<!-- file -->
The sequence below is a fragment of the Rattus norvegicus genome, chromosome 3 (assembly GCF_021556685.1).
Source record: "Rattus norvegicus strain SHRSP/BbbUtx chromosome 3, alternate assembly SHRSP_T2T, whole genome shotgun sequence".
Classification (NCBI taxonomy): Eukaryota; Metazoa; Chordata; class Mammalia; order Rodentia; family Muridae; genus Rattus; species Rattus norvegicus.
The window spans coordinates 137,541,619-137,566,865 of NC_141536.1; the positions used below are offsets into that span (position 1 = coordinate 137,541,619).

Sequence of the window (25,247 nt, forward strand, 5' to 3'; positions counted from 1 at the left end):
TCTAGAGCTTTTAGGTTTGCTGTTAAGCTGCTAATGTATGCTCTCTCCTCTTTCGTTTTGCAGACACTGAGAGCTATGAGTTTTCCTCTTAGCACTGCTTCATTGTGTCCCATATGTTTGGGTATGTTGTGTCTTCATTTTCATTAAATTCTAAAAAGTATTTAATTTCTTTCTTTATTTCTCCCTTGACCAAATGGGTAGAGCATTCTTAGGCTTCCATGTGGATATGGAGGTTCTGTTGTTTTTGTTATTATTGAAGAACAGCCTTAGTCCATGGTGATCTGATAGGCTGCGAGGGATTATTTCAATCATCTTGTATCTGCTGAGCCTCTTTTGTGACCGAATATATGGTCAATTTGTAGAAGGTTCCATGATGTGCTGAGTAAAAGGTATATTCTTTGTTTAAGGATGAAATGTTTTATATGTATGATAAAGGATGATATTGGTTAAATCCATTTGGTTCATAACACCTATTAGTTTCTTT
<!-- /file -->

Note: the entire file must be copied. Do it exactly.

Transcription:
The sequence below is a fragment of the Rattus norvegicus genome, chromosome 3 (assembly GCF_021556685.1).
Source record: "Rattus norvegicus strain SHRSP/BbbUtx chromosome 3, alternate assembly SHRSP_T2T, whole genome shotgun sequence".
Classification (NCBI taxonomy): Eukaryota; Metazoa; Chordata; class Mammalia; order Rodentia; family Muridae; genus Rattus; species Rattus norvegicus.
The window spans coordinates 137,541,619-137,566,865 of NC_141536.1; the positions used below are offsets into that span (position 1 = coordinate 137,541,619).

Sequence of the window (25,247 nt, forward strand, 5' to 3'; positions counted from 1 at the left end):
TCTAGAGCTTTTAGGTTTGCTGTTAAGCTGCTAATGTATGCTCTCTCCTCTTTCGTTTTGCAGACACTGAGAGCTATGAGTTTTCCTCTTAGCACTGCTTCATTGTGTCCCATATGTTTGGGTATGTTGTGTCTTCATTTTCATTAAATTCTAAAAAGTATTTAATTTCTTTCTTTATTTCTCCCTTGACCAAATGGGTAGAGCATTCTTAGGCTTCCATGTGGATATGGAGGTTCTGTTGTTTTTGTTATTATTGAAGAACAGCCTTAGTCCATGGTGATCTGATAGGCTGCGAGGGATTATTTCAATCATCTTGTATCTGCTGAGCCTCTTTTGTGACCGAATATATGGTCAATTTGTAGAAGGTTCCATGATGTGCTGAGTAAAAGGTATATTCTTTGTTTAAGGATGAAATGTTTTATATGTATGATAAAGGATGATATTGGTTAAATCCATTTGGTTCATAACACCTATTAGTTTCTTT